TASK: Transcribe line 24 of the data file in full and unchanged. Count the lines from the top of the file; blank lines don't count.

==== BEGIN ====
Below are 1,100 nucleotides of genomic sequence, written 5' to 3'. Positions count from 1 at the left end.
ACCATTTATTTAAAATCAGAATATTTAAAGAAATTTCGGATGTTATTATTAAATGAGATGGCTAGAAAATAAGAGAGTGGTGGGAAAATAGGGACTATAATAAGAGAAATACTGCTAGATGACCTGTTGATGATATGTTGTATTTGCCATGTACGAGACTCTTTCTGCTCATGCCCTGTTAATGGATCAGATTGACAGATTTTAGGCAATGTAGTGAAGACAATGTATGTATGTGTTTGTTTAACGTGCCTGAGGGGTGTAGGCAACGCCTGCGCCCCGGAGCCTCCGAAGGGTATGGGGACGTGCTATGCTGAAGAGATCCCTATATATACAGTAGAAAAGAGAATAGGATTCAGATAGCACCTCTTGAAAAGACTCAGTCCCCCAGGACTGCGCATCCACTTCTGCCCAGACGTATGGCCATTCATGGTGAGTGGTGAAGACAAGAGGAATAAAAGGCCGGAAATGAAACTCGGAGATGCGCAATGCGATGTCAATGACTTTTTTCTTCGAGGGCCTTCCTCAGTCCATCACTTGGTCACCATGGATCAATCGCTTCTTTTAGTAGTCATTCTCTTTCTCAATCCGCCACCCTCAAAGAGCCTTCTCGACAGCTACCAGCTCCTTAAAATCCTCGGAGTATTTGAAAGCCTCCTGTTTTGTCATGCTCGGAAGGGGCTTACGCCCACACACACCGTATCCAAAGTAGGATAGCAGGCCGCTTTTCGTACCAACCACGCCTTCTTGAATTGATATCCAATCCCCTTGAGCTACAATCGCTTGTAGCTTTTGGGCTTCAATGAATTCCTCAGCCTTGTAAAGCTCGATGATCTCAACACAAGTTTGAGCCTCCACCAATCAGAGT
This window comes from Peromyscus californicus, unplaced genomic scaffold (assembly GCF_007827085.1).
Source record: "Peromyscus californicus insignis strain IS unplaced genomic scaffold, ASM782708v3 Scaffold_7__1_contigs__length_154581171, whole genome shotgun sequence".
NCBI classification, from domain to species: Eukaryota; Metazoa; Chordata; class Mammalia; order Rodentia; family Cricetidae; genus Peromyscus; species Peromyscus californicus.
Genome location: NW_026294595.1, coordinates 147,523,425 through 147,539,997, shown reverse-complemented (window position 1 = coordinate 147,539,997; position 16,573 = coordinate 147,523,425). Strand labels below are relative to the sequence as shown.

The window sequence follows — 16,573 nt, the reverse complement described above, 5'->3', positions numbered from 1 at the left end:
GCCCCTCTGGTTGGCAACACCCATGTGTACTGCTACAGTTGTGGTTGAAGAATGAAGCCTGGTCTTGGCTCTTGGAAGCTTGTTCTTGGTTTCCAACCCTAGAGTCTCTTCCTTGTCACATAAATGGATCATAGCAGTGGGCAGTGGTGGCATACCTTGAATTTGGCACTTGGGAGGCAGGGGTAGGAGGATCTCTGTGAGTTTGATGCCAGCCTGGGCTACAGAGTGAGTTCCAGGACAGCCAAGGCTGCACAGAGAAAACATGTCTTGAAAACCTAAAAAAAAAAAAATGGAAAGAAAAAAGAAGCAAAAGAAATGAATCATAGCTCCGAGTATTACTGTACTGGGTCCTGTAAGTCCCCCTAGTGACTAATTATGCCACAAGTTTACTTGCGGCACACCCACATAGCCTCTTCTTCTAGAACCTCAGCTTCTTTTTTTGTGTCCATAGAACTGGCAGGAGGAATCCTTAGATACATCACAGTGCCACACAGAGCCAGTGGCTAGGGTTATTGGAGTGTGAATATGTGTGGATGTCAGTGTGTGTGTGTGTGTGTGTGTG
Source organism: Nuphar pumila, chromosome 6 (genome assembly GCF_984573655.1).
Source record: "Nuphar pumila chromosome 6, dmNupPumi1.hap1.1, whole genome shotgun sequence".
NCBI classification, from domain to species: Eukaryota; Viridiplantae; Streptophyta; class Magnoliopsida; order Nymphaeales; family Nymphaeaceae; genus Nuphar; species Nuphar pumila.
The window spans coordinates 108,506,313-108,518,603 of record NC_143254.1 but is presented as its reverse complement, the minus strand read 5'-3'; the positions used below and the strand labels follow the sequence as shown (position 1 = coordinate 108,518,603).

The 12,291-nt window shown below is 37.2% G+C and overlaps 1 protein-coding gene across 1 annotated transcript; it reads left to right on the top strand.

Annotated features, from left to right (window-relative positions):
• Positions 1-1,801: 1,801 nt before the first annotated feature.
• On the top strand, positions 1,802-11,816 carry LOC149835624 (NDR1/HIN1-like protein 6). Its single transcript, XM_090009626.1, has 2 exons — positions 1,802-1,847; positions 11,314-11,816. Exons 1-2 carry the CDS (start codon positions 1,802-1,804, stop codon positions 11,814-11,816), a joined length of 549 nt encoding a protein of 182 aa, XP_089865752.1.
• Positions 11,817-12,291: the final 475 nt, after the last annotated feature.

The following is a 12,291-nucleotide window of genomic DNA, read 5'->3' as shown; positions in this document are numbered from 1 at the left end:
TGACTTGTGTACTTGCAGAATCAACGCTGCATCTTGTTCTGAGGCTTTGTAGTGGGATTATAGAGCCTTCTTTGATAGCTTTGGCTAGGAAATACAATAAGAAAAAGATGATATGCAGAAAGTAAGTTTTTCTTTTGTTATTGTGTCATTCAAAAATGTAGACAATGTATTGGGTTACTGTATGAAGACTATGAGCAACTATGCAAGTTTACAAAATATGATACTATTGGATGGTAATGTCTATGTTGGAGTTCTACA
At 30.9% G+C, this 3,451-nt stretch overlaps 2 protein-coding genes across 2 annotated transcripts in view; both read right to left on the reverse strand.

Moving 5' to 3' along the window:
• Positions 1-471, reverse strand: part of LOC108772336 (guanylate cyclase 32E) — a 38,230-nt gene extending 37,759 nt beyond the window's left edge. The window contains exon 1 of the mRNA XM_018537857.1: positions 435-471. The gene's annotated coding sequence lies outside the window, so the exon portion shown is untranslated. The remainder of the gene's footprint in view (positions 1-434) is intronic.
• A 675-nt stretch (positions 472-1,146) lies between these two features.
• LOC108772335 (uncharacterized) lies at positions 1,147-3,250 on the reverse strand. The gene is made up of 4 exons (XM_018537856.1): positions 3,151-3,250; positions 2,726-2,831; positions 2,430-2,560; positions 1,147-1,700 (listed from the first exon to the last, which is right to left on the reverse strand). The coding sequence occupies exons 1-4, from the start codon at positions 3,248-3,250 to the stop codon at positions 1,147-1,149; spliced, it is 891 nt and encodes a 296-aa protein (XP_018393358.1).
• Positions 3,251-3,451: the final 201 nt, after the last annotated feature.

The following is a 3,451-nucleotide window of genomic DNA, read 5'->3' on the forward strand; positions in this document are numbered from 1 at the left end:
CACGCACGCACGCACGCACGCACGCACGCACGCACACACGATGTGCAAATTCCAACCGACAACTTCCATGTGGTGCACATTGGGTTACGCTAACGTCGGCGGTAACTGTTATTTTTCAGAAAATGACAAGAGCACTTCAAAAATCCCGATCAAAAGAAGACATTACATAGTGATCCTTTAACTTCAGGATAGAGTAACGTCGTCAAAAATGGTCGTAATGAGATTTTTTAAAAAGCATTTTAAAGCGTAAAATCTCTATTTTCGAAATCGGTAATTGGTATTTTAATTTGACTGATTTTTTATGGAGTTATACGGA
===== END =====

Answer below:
• LOC108772335 (uncharacterized) lies at positions 1,147-3,250 on the reverse strand. The gene is made up of 4 exons (XM_018537856.1): positions 3,151-3,250; positions 2,726-2,831; positions 2,430-2,560; positions 1,147-1,700 (listed from the first exon to the last, which is right to left on the reverse strand). The coding sequence occupies exons 1-4, from the start codon at positions 3,248-3,250 to the stop codon at positions 1,147-1,149; spliced, it is 891 nt and encodes a 296-aa protein (XP_018393358.1).